Best Prime Minister we never had

Best Prime Minister the UK never had?

  • Lord Beaverbrook

  • John Profumo

  • Enoch Powell

  • Reginald Maudling

  • Michael Heseltine

  • Cecil Parkinson

  • Randolph Churchill

  • Kier Harding

  • Oswald Mosley

  • George Brown

  • Tony Benn

  • Tony Crosland

  • Ton Greenwood

  • Roy Jenkins

  • David Owen

  • Herbert Samuel

  • John Simon

  • Jo Grimmond

  • David Steel


Results are only viewable after voting.
None of the above:
1900-1925 Richard Burdon Haldane;
1925- 1935 J.R. Clynes/ Austen Chamberlain;
1935-1945 Philip Cuncliffe-Lister /Lord Woolton;
1945-1955 Herbert Morrison/ A V Alexander;
1955-1965 R A Butler;
1965-1975 Roy Mason;
1975-1985 William Whitelaw;
1985-1995 Richard Needham/Patrick Mayhew/ Frank Field/Norman Tebbit;
1995-2005 Donald Dewar/John Reid/Michael Howard;
 
And that is leaving out people like F H Keeling, Raymond Asquith, Edward Horner, Roger Bushell and Ronald Cartland who displayed much early promise but perished in the two World Wars
 
JEREMY CORBYN
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Forgive me I don't want to start a fight, but why on earth would it be Jeremy Corbyn of all people? He lead Labour to its biggest electoral defeat since the Thirties and under his leadership anti-semitism has been seriously enabled in the Labour Party.

On an unrelated note, Hugh Gaitskell and Roy Jenkins would probably be my top picks for Best PM (we never had).
 
Forgive me I don't want to start a fight, but why on earth would it be Jeremy Corbyn of all people? He lead Labour to its biggest electoral defeat since the Thirties and under his leadership anti-semitism has been seriously enabled in the Labour Party.

On an unrelated note, Hugh Gaitskell and Roy Jenkins would probably be my top picks for Best PM (we never had).
Mostly his social policies. This isn't about their popularity on them getting in, it's how they'd change the government, IMO.
 
Mostly his social policies.
Ok I can agree with you on his social policies: National Education Service, National Care Service, and affordable Social Housing would be great.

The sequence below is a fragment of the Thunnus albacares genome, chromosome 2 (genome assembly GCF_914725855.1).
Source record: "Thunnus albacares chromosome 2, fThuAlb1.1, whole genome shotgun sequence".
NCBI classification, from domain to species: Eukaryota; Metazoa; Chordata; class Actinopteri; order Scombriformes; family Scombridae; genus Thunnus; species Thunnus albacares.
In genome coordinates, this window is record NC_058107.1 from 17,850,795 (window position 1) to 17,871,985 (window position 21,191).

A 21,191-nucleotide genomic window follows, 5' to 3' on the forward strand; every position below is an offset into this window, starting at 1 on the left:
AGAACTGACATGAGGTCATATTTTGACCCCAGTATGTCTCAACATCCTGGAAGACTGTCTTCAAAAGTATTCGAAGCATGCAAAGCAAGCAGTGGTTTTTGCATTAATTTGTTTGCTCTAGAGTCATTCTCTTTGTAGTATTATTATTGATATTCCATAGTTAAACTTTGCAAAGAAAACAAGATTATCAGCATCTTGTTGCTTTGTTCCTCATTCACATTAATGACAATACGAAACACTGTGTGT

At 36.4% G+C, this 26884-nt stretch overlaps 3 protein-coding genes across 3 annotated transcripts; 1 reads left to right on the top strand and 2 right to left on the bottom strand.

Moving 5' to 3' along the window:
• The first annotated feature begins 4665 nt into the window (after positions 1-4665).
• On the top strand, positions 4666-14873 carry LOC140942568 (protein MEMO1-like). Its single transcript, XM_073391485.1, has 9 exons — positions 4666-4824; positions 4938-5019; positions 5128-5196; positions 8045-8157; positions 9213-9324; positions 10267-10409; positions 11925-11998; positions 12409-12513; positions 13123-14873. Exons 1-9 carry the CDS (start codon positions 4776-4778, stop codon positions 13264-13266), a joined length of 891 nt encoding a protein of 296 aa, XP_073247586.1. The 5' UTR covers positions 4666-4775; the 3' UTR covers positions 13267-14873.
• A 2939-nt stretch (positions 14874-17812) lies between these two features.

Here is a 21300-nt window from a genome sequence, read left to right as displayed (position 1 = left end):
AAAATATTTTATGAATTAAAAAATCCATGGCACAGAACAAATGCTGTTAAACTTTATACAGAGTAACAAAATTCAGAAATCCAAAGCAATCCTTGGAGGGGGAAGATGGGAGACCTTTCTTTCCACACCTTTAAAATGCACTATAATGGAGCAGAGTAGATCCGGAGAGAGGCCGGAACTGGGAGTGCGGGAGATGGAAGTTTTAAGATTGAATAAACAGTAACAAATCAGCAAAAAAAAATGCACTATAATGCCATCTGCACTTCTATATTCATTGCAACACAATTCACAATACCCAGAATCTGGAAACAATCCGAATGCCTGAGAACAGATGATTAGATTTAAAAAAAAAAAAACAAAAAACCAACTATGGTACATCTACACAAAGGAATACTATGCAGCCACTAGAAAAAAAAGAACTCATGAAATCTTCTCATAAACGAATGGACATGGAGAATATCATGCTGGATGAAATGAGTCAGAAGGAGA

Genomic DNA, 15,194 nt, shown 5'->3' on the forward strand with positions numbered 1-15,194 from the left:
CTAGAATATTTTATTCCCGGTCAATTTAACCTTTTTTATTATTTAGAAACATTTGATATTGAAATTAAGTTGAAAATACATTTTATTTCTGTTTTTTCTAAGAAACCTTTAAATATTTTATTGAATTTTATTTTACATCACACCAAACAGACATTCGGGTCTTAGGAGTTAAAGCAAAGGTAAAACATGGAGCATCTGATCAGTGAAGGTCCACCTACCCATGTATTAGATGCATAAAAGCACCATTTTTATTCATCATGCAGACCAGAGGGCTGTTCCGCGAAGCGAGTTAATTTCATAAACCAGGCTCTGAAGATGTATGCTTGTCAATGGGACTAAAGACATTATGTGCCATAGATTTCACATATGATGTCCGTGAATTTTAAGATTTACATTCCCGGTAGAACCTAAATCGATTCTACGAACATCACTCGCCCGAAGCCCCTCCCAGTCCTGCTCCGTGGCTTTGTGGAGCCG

But his constitutional/foreign policy views are quite crumby. He wants to get rid of the monarchy (bad), is in favour of unilateral nuclear disarmament (bad), has said he would get rid of the Army (bad), is in favour of a second independence referendum in Scotland (bad), and has yet to take a strong position on Brexit except that he doesn't like the Tories deals (bad).
 
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I know Tony Benn is a leftie.

Any chance he’s also a believer in . . . solid medium step, get feedback, see how it works out, another solid medium step? Heck, some things might work better than first estimates!
 
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I know Tony Benn is a leftie.

Any chance he’s also a believer in . . . solid medium step, get feedback, see how it works out, another solid medium step? Heck, some things might work better than first estimates!
As a medium ranking Minister when the facts on the ground didn't match his opinions, he tried to change the facts to the extent of breaking Parliamentary rules and being economical with the actuality to the extent that his Permanent Secretary had to go over his head to the Prime Minister Harold Wilson who shifted him to another department and never gave him any further promotion. Not what you would call early promise.
 
I'm no expert on British politics but I've heard Denis Healey and Peter Shore described as part of this category.
Peter Shore is a much overrated figure IMHO. His anti-EU stance makes him popular as a might have been with Labour Leavers but virtually all sources (including Harold Wilson) agree that he wasn't very good or capable in Ministerial office.